“I extend my thanks to HH Sheikh Khalifa for his great support, and to every country that voted for Dubai to host Expo 2020. I am proud of our teams who earned this victory for Dubai with two years of hard work, dedication and commitment.”

The win is also a milestone for the region; it will be the first time the more-than-a-century-old event has been held in the Middle East. Many of Dubai’s supporters said taking the Expo to the region would be a symbol of hope, showcasing the emirate’s success in bringing together different cultures and peoples through common goals. The emirate also is an example of innovation — a key purpose of the Expo — having developed its economy from little more than pearl fishing to an international business, economic and transport hub in four short decades.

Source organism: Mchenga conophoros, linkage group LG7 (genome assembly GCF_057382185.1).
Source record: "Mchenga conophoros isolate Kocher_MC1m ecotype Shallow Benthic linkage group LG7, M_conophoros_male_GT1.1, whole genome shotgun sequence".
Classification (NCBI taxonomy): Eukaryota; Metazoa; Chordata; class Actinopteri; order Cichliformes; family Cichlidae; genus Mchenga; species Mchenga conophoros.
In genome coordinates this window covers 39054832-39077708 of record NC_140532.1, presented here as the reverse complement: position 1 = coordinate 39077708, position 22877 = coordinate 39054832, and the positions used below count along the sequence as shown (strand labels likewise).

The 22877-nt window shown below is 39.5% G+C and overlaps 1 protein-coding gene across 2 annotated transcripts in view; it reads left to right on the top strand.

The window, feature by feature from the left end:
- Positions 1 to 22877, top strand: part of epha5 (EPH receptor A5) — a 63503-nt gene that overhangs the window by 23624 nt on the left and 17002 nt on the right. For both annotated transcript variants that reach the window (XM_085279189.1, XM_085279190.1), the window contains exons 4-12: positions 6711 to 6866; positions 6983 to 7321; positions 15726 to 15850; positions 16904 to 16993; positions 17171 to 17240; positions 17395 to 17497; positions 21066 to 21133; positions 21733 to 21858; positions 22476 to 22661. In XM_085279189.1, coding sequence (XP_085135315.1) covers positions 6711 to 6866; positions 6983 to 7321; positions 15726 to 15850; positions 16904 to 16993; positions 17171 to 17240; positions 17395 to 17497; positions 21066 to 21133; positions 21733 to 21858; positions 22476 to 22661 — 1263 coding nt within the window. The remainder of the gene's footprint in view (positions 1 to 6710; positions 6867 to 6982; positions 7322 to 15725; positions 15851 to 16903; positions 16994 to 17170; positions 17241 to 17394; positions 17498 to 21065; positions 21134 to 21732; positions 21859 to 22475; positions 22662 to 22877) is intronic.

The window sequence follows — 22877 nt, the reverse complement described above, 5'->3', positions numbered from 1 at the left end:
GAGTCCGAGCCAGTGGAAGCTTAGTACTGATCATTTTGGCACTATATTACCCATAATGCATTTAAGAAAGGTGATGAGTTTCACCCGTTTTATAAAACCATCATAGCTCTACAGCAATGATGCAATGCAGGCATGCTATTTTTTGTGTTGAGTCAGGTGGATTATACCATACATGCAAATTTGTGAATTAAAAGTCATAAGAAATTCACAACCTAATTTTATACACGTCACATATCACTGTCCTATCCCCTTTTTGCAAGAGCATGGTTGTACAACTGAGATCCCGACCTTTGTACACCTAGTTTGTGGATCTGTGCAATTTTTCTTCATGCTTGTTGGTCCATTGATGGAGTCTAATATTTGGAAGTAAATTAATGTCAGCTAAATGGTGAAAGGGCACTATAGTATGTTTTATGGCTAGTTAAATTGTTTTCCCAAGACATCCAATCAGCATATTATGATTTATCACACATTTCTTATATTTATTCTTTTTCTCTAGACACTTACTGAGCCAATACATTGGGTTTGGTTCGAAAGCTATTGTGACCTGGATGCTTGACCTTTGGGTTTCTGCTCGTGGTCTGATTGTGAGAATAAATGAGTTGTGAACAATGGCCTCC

Now that Dubai has sealed the event, it will get to work on at least $8bn worth of infrastructure required to accommodate the influx of visitors, according to an estimate by Sheikh Ahmed bin Saeed Al Maktoum, the emirate’s top financial official. The new roads, metro extension and facilities at the 480-hectare host site in Jebel Ali, will themselves become a legacy of the Expo.

The Roads and Transport Authority (RTA) already has announced plans to extend the Metro’s Red Line, which currently ends at Jebel Ali Station, about 10km from Al Maktoum International Airport, with the Expo in mind. The extension will include a stop at Al Maktoum airport. Efforts are also being made to connect the Dubai Metro system with Etihad Rail, a heavy rail network that will run for 1,200km through the UAE and connect the country to Saudi Arabia via Ghweifat in the West and Oman via Al Ain in the East.